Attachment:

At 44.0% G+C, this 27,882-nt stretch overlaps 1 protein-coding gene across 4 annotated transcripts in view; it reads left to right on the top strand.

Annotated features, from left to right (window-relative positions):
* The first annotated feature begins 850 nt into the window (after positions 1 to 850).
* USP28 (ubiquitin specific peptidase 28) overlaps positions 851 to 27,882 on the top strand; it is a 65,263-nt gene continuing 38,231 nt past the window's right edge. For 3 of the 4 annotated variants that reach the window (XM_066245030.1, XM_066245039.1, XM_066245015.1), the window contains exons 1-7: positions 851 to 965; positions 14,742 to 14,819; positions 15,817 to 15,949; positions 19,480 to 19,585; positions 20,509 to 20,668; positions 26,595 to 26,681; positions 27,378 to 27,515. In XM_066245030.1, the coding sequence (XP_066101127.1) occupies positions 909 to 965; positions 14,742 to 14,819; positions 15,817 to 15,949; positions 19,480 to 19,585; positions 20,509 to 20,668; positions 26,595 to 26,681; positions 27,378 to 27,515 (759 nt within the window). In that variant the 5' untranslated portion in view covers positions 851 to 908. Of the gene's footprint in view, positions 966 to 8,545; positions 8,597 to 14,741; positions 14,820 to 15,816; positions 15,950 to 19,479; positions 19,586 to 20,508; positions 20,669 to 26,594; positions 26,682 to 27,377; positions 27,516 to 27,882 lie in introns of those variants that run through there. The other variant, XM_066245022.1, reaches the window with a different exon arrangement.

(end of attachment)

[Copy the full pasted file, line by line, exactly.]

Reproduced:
At 44.0% G+C, this 27,882-nt stretch overlaps 1 protein-coding gene across 4 annotated transcripts in view; it reads left to right on the top strand.

Annotated features, from left to right (window-relative positions):
* The first annotated feature begins 850 nt into the window (after positions 1 to 850).
* USP28 (ubiquitin specific peptidase 28) overlaps positions 851 to 27,882 on the top strand; it is a 65,263-nt gene continuing 38,231 nt past the window's right edge. For 3 of the 4 annotated variants that reach the window (XM_066245030.1, XM_066245039.1, XM_066245015.1), the window contains exons 1-7: positions 851 to 965; positions 14,742 to 14,819; positions 15,817 to 15,949; positions 19,480 to 19,585; positions 20,509 to 20,668; positions 26,595 to 26,681; positions 27,378 to 27,515. In XM_066245030.1, the coding sequence (XP_066101127.1) occupies positions 909 to 965; positions 14,742 to 14,819; positions 15,817 to 15,949; positions 19,480 to 19,585; positions 20,509 to 20,668; positions 26,595 to 26,681; positions 27,378 to 27,515 (759 nt within the window). In that variant the 5' untranslated portion in view covers positions 851 to 908. Of the gene's footprint in view, positions 966 to 8,545; positions 8,597 to 14,741; positions 14,820 to 15,816; positions 15,950 to 19,479; positions 19,586 to 20,508; positions 20,669 to 26,594; positions 26,682 to 27,377; positions 27,516 to 27,882 lie in introns of those variants that run through there. The other variant, XM_066245022.1, reaches the window with a different exon arrangement.